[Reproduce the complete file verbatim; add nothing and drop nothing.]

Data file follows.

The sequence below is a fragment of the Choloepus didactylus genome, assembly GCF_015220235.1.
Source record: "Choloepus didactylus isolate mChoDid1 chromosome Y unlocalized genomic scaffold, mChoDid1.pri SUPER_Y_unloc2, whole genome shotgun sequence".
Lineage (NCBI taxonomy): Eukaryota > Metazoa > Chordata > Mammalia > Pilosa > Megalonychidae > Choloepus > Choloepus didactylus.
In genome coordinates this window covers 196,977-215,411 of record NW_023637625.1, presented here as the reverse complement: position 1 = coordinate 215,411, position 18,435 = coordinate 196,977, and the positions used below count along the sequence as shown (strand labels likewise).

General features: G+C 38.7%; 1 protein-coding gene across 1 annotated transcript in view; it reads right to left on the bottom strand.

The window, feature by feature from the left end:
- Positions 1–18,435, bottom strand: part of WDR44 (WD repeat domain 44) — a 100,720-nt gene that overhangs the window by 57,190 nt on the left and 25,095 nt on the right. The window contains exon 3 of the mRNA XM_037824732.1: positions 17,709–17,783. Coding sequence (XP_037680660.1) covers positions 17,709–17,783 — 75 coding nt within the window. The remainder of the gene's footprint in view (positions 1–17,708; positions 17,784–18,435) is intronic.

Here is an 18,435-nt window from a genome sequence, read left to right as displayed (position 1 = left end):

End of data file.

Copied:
The sequence below is a fragment of the Choloepus didactylus genome, assembly GCF_015220235.1.
Source record: "Choloepus didactylus isolate mChoDid1 chromosome Y unlocalized genomic scaffold, mChoDid1.pri SUPER_Y_unloc2, whole genome shotgun sequence".
Lineage (NCBI taxonomy): Eukaryota > Metazoa > Chordata > Mammalia > Pilosa > Megalonychidae > Choloepus > Choloepus didactylus.
In genome coordinates this window covers 196,977-215,411 of record NW_023637625.1, presented here as the reverse complement: position 1 = coordinate 215,411, position 18,435 = coordinate 196,977, and the positions used below count along the sequence as shown (strand labels likewise).

General features: G+C 38.7%; 1 protein-coding gene across 1 annotated transcript in view; it reads right to left on the bottom strand.

The window, feature by feature from the left end:
- Positions 1–18,435, bottom strand: part of WDR44 (WD repeat domain 44) — a 100,720-nt gene that overhangs the window by 57,190 nt on the left and 25,095 nt on the right. The window contains exon 3 of the mRNA XM_037824732.1: positions 17,709–17,783. Coding sequence (XP_037680660.1) covers positions 17,709–17,783 — 75 coding nt within the window. The remainder of the gene's footprint in view (positions 1–17,708; positions 17,784–18,435) is intronic.

Here is an 18,435-nt window from a genome sequence, read left to right as displayed (position 1 = left end):